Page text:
In a notice dated August 7, 2006, the descendants of Paulina Hunter, an original allottee of the Pechanga Indian Reservation, were informed that the Pechanga Tribal Council and the Pechanga Enrollment Committee had denied their appeal to over-turn the Enrollment Committee’s earlier decision to disenroll the family.
The Hunter Family members were disenrolled in March of this year when the Enrollment Committee concluded that their ancestor, Paulina Hunter, was not a Temecula Indian.
Along with disenrollment notices from the Enrollment Committee, a memo from the Tribal Council explained that it had decided that a law passed by the Tribe’s governing body in July 2005 to bar future disenrollments applied to all tribal members except the Hunter Family.
The disenrollment of the Hunter family was initiated when several statements were presented to the Enrollment Committee claiming Paulina Hunter was non-Indian or not a member. One such letter came from a convicted felon serving time in the California State Prison system for child molestation.
In response to the allegations, the descendants of Paulina Hunter provided numerous documents as proof that Paulina Hunter was indeed of Indian ancestry and was an original Pechanga/Temecula Indian. These documents were required to be certified, while the "so-called evidence" against the family was neither sworn, nor certified. They disregarded evidence, while accepting hearsay.
In fact, a report prepared by Dr. John Johnson, the curator of anthropology at the Santa Barbara Museum of Natural History, at the request of the Enrollment Committee concluded that a "preponderance of the evidence" from surviving historical records and census documents shows that Paulina Hunter was a Pechanga member who lived in Temecula and was allotted reservation land. There is no greater authority on this issue than Dr. Johnson. The research was almost two thousand dollars, but the tribe was not charged for all the preparatory work that Dr. Johnson had done throughout his career, surely saving the tribe more than $10,000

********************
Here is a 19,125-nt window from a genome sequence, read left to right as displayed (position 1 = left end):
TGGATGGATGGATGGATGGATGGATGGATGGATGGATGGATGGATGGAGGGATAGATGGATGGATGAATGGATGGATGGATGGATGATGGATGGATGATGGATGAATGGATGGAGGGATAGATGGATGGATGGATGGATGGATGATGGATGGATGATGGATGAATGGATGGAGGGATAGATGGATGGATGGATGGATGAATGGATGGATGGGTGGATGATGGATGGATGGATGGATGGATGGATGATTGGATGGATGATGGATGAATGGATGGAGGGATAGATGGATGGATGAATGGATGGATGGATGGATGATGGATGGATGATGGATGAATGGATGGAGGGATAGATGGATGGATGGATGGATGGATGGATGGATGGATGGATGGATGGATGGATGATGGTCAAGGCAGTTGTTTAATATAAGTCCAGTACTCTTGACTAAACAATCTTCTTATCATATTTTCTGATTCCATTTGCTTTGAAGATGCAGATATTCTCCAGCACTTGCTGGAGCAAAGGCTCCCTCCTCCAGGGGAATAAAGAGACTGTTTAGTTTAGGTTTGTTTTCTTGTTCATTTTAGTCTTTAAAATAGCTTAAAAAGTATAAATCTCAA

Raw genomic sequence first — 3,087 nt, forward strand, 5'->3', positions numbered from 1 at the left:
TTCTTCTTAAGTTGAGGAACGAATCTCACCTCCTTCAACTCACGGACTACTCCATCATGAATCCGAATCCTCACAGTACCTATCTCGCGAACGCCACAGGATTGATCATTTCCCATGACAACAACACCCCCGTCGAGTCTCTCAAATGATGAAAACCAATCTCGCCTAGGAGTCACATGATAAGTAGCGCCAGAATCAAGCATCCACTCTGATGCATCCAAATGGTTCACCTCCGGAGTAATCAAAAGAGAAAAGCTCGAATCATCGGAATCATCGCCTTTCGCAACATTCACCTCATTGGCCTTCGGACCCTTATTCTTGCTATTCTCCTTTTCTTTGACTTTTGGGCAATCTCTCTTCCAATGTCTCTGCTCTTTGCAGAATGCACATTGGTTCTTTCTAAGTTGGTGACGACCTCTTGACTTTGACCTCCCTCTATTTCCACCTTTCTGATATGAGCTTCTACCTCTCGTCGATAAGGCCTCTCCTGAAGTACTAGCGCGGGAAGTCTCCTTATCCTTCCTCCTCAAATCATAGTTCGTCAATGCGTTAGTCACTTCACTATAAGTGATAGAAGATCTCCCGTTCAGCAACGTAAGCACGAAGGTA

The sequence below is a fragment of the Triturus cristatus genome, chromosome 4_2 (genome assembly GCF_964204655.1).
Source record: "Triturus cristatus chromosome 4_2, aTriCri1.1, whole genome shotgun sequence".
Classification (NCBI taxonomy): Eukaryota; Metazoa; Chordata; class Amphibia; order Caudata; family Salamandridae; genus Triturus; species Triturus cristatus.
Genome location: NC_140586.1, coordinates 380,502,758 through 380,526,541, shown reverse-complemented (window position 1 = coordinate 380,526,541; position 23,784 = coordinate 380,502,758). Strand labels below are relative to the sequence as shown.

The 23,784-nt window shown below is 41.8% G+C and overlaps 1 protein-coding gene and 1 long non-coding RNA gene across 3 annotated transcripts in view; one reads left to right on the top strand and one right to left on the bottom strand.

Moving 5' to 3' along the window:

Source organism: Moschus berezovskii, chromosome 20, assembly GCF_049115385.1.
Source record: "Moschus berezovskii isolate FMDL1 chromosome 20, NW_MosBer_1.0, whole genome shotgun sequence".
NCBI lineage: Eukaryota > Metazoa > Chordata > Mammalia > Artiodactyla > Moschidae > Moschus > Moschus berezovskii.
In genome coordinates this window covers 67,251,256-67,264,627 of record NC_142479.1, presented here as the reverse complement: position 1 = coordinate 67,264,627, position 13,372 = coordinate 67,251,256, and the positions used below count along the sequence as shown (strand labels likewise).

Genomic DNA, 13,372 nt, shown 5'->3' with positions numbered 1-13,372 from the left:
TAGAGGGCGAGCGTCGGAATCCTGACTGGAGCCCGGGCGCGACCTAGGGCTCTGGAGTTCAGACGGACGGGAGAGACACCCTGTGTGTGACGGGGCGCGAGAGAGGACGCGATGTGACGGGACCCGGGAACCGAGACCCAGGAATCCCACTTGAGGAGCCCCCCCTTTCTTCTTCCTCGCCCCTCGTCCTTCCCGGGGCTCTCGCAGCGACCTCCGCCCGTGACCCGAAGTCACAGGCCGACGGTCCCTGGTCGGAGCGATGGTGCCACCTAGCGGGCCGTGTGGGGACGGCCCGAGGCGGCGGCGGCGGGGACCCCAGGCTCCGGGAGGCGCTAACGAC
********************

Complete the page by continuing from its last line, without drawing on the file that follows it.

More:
"My feeling is it's a faulty interpretation of the record to reject this family. Paulina Hunter was definitely a core member of the Temecula Band of Luiseño Indians," Dr. Johnson said. "I don't understand the decision other than it is not based on fact. It is based on conjecture and politics."
The disenrollment of the Hunter family is the second such disenrollment of a large family from the Pechanga Band. Each has occurred just months before scheduled tribal elections for Chairman and Tribal Council.
The expulsions of the 2 families removed significant opposition to the current administration and others running for tribal office.
Each “disenrollment” was done in violation of both tribal and federal laws which are intended to protect the rights and privileges of tribal members.
Specifically, the members were denied the due process and equal rights protections provided in the Indian Civil Rights Act, as well as language in the Band’s Constitution and Bylaws which mandates that tribal officials uphold the individual rights of each member without malice or prejudice. The disenrollments reduced the Pechanga Band's enrollment by nearly 30%, and each enrolled member, including those responsible for the violations of human and civil rights, could reap additional profits in the tens of millions of dollars.
Council member Andrew Masiel should have recused himself, as he was judging an appeal on an issue in which he had guided his MOTHER and his aunt, Ihrene Scearce.